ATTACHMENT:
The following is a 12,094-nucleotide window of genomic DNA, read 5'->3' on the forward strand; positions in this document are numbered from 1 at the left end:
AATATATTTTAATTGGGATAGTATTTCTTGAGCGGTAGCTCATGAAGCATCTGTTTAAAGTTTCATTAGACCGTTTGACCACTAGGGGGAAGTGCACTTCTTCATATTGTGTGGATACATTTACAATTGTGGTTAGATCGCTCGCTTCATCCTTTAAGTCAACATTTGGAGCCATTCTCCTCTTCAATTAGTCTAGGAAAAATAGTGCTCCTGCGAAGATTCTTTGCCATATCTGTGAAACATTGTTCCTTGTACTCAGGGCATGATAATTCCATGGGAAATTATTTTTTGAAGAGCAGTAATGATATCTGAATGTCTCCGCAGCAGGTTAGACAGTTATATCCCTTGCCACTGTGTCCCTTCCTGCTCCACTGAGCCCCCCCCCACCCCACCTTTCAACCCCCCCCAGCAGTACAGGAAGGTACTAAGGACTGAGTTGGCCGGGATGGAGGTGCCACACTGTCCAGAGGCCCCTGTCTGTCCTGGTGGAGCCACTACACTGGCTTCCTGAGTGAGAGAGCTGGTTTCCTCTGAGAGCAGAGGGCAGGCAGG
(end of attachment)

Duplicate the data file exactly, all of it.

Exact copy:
The following is a 12,094-nucleotide window of genomic DNA, read 5'->3' on the forward strand; positions in this document are numbered from 1 at the left end:
AATATATTTTAATTGGGATAGTATTTCTTGAGCGGTAGCTCATGAAGCATCTGTTTAAAGTTTCATTAGACCGTTTGACCACTAGGGGGAAGTGCACTTCTTCATATTGTGTGGATACATTTACAATTGTGGTTAGATCGCTCGCTTCATCCTTTAAGTCAACATTTGGAGCCATTCTCCTCTTCAATTAGTCTAGGAAAAATAGTGCTCCTGCGAAGATTCTTTGCCATATCTGTGAAACATTGTTCCTTGTACTCAGGGCATGATAATTCCATGGGAAATTATTTTTTGAAGAGCAGTAATGATATCTGAATGTCTCCGCAGCAGGTTAGACAGTTATATCCCTTGCCACTGTGTCCCTTCCTGCTCCACTGAGCCCCCCCCCACCCCACCTTTCAACCCCCCCCAGCAGTACAGGAAGGTACTAAGGACTGAGTTGGCCGGGATGGAGGTGCCACACTGTCCAGAGGCCCCTGTCTGTCCTGGTGGAGCCACTACACTGGCTTCCTGAGTGAGAGAGCTGGTTTCCTCTGAGAGCAGAGGGCAGGCAGG